Public opinion

Public opinion can also help the legal profession protect its monopoly. In the cases whereby non-legal sectors pressure the legal profession, lawyers and their advocates usually incite legal change by issuing press statement, addressing public meetings claiming that their interest are aligned with public interest and the needs of potential clients (Roach Anelu 2002). This can be seen in the example when plans by the Victorian state government to allow non-lawyers to represent people in court.

The plan met strong opposition of the Law Institutes claim that the proposal 'represents the most significant threat to the rights of clients to quality legal representation and advocacy in many years' (Coffey 1995 in Roach Anelu 2002) The author also notes that when successful claims that blur or distort the official lines that challenge the legality of jurisdictions, lawyers employed by government departments and business corporations will seek to demarcate their work from that of non-lawyers.

The legal community has in recent times made changes to the legal framework to increase competition both among lawyers and between lawyers and other sectors of the community (Roach Anelu 2002). The Trade Practices Commission has opened up the market in legal services which allow more flexible structures in the legal framework which includes the permitting of partnerships and profit sharing with non-lawyers, abolishing fee scales and the removal of existing advertising restrictions.

In New South Wales, the setting up of the Office of the Legal Services Commissioner (OLSC) which is an independent statutory office now presides over all complaints about solicitors and barristers (Parker 1999). The OLSC can either investigate cases by itself or pass them on to other self-regulatory bodies. In the most serious of complaints the OLSC can refer the case to an independent Legal Services Tribunal which has powers to discipline lawyers and grant compensation (Mark 1995 in Parker 1999).

There have also been changes in the demographic structure of law school graduate and new legislation which creates new kinds of legal service demands such as the entry of woman into the legal profession. The average lawyer id now younger and tend often to be from females and/or members of minority groups and less often practice law in small law firms. They are now more likely to be employed in federal or state government agencies, private associations, legal aid and larger private firms (Abel 1989 in Sutton 2001).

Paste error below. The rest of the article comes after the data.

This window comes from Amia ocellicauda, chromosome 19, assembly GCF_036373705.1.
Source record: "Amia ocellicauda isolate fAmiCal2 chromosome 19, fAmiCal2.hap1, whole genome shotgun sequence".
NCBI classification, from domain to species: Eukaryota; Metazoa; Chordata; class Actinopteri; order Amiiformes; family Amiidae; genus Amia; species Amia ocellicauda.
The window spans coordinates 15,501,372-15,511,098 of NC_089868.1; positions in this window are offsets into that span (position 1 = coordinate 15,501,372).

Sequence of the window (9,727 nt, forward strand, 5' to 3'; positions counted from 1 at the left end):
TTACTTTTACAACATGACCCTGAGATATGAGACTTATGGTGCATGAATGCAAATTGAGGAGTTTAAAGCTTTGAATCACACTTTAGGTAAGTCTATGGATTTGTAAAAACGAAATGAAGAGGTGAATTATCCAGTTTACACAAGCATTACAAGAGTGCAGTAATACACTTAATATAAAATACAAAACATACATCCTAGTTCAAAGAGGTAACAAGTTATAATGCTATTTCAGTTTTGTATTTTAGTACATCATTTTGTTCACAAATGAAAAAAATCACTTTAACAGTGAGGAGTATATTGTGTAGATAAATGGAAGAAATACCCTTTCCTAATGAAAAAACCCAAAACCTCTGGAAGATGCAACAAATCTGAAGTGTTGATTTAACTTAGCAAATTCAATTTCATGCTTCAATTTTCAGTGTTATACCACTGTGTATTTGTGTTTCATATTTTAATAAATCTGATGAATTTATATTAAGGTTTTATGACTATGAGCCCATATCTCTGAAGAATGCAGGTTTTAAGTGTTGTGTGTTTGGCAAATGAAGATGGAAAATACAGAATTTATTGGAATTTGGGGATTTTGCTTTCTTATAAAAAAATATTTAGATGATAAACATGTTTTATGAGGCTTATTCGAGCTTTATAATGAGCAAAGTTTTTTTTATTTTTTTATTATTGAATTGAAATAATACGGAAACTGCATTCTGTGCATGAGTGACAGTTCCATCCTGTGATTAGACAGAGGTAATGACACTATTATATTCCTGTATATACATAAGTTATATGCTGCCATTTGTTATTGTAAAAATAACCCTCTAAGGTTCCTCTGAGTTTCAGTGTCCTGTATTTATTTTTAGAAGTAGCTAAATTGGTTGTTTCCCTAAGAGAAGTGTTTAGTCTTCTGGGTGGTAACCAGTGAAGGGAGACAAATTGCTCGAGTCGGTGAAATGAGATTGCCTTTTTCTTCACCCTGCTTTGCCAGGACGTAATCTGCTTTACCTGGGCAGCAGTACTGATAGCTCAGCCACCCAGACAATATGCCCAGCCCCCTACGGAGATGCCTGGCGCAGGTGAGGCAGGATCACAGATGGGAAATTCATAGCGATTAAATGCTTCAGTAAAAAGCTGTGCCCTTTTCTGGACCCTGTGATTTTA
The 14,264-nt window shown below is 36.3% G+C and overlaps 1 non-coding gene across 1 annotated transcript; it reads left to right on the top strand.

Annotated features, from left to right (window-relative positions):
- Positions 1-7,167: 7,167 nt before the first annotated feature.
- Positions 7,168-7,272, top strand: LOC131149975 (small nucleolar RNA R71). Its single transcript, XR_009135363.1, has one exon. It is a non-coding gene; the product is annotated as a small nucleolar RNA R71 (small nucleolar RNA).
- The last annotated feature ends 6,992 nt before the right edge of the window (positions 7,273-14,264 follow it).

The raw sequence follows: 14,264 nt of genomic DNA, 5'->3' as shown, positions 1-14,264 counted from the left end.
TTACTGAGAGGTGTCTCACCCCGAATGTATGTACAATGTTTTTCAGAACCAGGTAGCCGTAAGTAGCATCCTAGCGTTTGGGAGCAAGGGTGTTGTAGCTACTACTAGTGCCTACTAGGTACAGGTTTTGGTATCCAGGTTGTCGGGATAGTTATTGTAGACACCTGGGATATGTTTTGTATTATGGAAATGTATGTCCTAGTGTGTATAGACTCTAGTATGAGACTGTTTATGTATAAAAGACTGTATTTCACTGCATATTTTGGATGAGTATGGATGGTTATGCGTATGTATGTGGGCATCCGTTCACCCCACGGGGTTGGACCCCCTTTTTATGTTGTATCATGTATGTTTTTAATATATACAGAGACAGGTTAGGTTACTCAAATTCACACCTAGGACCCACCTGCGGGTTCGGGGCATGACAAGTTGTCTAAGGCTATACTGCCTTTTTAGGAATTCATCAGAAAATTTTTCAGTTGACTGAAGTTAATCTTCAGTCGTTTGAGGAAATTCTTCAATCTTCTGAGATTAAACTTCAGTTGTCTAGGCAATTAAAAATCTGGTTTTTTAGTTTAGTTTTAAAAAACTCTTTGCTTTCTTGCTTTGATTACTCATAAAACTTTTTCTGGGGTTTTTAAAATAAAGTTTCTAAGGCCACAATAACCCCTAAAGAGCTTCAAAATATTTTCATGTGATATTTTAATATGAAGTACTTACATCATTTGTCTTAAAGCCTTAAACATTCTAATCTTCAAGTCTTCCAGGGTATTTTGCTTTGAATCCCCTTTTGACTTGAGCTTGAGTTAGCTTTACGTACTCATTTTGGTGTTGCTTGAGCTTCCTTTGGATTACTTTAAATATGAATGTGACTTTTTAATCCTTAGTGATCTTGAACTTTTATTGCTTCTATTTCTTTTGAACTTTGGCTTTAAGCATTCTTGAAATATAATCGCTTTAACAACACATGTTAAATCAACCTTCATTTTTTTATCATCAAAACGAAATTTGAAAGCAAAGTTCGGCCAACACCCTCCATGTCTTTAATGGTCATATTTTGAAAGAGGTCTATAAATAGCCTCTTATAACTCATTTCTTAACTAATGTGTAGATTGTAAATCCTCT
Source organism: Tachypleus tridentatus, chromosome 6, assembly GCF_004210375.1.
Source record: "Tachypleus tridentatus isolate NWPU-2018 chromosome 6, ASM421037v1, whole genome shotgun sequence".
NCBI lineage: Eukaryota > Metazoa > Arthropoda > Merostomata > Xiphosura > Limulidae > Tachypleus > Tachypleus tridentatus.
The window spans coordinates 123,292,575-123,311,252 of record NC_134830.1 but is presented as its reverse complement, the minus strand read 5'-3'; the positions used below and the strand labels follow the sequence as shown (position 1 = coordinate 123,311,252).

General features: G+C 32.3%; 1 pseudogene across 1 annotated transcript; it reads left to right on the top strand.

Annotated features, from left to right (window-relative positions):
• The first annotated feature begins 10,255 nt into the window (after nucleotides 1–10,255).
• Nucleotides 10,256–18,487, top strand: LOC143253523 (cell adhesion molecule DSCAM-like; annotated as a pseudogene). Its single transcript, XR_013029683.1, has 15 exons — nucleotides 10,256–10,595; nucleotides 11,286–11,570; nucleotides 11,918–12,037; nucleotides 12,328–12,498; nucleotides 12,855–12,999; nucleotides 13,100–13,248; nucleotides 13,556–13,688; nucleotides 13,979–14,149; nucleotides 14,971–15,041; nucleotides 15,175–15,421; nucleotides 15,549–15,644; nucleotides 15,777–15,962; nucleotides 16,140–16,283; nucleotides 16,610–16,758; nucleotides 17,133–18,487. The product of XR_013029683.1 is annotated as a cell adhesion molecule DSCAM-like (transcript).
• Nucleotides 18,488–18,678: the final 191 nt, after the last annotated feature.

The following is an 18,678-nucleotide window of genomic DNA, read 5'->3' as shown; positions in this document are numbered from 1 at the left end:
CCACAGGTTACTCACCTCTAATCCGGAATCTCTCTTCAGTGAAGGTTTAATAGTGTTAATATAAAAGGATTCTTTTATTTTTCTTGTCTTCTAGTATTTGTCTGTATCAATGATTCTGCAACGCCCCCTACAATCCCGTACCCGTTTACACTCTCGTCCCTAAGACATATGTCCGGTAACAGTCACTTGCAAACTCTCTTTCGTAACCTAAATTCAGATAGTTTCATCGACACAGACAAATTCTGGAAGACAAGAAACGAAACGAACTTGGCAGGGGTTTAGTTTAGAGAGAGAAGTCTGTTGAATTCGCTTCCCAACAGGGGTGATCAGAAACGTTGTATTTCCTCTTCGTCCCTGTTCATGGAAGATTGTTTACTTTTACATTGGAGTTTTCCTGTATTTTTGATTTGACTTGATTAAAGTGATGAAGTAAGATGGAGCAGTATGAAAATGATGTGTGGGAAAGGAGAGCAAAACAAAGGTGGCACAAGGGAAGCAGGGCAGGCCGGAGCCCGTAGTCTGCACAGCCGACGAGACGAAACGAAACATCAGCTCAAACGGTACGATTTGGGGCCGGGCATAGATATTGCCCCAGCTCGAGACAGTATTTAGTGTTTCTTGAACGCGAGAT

In conclusion, it can be seen that there are many aspects to the lawyer. Their work are not only restricted in the courtroom providing litigation. They also offer advice to regarding citizens' responsibilities, entitlements and rights; settle disputes outside courts; represent clients in negotiations and draft contracts and other legal documents. The legal profession had tried to in essence provide the highest level of service in which they can provide by remaining autonomous form governments and other political factions.

The extent in which they regulate themselves has been a hallmark of the legal profession yet pitfalls to for such a system and its potential abuse can cause consumers and clients to lose confidence in the legal profession being able effectively govern itself. It is evident that the legal profession did not actively pursue cases in which there were some ethical breaches of conduct by lawyers, rather the legal community were more concerned with breaches that imposed only upon other members within the community itself.

The legal community also sets up barriers to entrance to the legal community by imposing strict guidelines in which they can choose who is eligible to be part of the community. The legal profession can then manipulate these barriers such as the bar entrance examinations. The monopoly of the legality of jurisdiction in certain areas of law such as the rights to litigate in courts also serves tool to protect members from market pressures.

However, in recent times, all this has changed due to the different influences. The advancement of technology and the change in the demographics of the legal community has rendered some legal practices obsolete or redundant. Increasingly lawyers are being recruited into larger corporations and certain skills that were once only in the lawyers domain has been classified as routine such as the drafting of a will.

The lawyer also faces stiff competition with the deregulation laws that used to protect their monopoly. Progressively, more non-lawyer occupations now have a legal right to perform legal work that was once reserved by lawyers. The role of lawyers today can be seen in two lights; one view is that there is a gradual decline in the quality of legal services due to the erosion of fundamental concepts that has shaped the legal profession.

On the other hand, the integration of lawyers and other non-lawyer occupations within the legal context can be viewed as a natural progression in which society advances itself when each profession is not restricted to being in a specialized field but encompasses a range of multi-disciplinary skills.


Parker, C. , (1999), Just Lawyers: Regulation and Access to Justice, Oxford, Oxford University Press. Roach Anleu, S. , (2000), Law and Social Change, London, New Delhi, Thousand Oaks: Sage Publications. Sutton, J. , (2001) Law and Society: Origins, Interaction and Change, London, New Delhi: Pine Forge Press.